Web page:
iHub plans restructuring, relocating from Ngong Road to Hurlingham

Techies at the iHub offices at Bishop Magua Centre on Ngong Road. PHOTO | FILE
Techies at the iHub offices at Bishop Magua Centre on Ngong Road. PHOTO | FILE 

One of Kenya’s famed technology innovation hubs, iHub, has announced plans to relocate to Senteu Plaza in Hurlingham from its current location at Bishop Magua Centre on Ngong Road.

iHub, founded in 2010, has earned fame as a self-styled open-space centre for technologists, investors, and tech companies.

As part of the new transition, iHub will also break from the tradition of providing free space for tech enthusiasts which has earned it popularity, to charging members in a restructuring effort it says will make it more sustainable. “We are moving to a much bigger and spacious office in Senteu Plaza. The new office is situated at the crossing of Lenana Road and Galana Road. It is an amazing location with plenty of parking space, quick access to public transportation, food and entertainment amenities. We will occupy the 5th and the 6th floors, totalling almost 23,000 square feet,” it said in a notice.

According to its chief executive Kamal Bhattacharya, the role of iHub going forward is to become the “best African support system for ICT-focused tech entrepreneurs and individuals who aspire to create great companies that tackle some of our biggest challenges.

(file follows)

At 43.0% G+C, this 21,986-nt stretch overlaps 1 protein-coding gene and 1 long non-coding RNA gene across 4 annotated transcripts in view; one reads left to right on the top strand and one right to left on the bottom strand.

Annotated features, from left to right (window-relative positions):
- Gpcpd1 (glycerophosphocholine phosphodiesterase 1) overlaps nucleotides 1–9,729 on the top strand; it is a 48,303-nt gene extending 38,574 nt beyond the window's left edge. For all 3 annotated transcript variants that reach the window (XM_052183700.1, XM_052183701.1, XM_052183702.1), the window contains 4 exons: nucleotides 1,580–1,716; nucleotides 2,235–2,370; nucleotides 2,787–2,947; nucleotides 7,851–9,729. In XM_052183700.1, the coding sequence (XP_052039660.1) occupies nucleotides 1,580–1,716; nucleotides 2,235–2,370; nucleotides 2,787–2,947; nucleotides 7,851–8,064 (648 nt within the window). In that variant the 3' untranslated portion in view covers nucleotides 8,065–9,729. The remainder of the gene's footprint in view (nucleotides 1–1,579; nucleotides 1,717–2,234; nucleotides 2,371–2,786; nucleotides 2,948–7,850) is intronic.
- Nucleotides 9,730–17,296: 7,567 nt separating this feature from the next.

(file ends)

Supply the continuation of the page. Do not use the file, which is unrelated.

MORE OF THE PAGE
“We will do this in multiple steps and phases, starting with a move to a new building in March of 2017, and launching three product lines,” he said. In the change from the current free-for-all model, the organisation will introduce several membership tiers, starting with as low as $60 (Sh6,225) per month. They include floating work desks, dedicated desks, offices, and corporate sponsorships.

iHub will also launch a fund to invest in startups from across Africa as its restructuring continues. It additionally plans to introduce a sourcing mechanism in partnership with other organisations.

“Our product lines are all designed to create more investable individuals and entrepreneurs in Kenya. The goal is, in collaboration with our global and local partners, to master the art of creating the right kind of services that address the unique challenges in the East African market,” said Mr Bhattacharya.

iHub was one of Mark Zuckerberg’s first stops in Kenya when the Facebook founder and social media billionaire toured last year in what he said was a visit to meet with entrepreneurs and developers. “I’m starting at a place called iHub, where entrepreneurs can build and prototype their ideas,’’ he said.